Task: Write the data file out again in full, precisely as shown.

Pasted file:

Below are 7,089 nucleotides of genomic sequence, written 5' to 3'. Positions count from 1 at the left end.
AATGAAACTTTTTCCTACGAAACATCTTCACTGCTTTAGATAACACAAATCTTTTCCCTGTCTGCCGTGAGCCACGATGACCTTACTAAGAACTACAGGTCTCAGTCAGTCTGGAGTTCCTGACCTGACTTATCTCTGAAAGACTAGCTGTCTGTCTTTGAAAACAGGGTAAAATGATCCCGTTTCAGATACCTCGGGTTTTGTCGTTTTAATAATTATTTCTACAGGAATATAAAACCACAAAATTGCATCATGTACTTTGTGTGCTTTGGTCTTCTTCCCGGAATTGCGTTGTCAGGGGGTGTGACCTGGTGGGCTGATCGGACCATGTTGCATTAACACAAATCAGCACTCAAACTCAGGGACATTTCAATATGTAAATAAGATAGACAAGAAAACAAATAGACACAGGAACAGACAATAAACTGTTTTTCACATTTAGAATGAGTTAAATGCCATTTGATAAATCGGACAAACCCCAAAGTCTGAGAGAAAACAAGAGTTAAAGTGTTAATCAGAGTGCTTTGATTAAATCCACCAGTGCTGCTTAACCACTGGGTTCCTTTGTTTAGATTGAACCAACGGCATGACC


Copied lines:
Below are 7,089 nucleotides of genomic sequence, written 5' to 3'. Positions count from 1 at the left end.
AATGAAACTTTTTCCTACGAAACATCTTCACTGCTTTAGATAACACAAATCTTTTCCCTGTCTGCCGTGAGCCACGATGACCTTACTAAGAACTACAGGTCTCAGTCAGTCTGGAGTTCCTGACCTGACTTATCTCTGAAAGACTAGCTGTCTGTCTTTGAAAACAGGGTAAAATGATCCCGTTTCAGATACCTCGGGTTTTGTCGTTTTAATAATTATTTCTACAGGAATATAAAACCACAAAATTGCATCATGTACTTTGTGTGCTTTGGTCTTCTTCCCGGAATTGCGTTGTCAGGGGGTGTGACCTGGTGGGCTGATCGGACCATGTTGCATTAACACAAATCAGCACTCAAACTCAGGGACATTTCAATATGTAAATAAGATAGACAAGAAAACAAATAGACACAGGAACAGACAATAAACTGTTTTTCACATTTAGAATGAGTTAAATGCCATTTGATAAATCGGACAAACCCCAAAGTCTGAGAGAAAACAAGAGTTAAAGTGTTAATCAGAGTGCTTTGATTAAATCCACCAGTGCTGCTTAACCACTGGGTTCCTTTGTTTAGATTGAACCAACGGCATGACC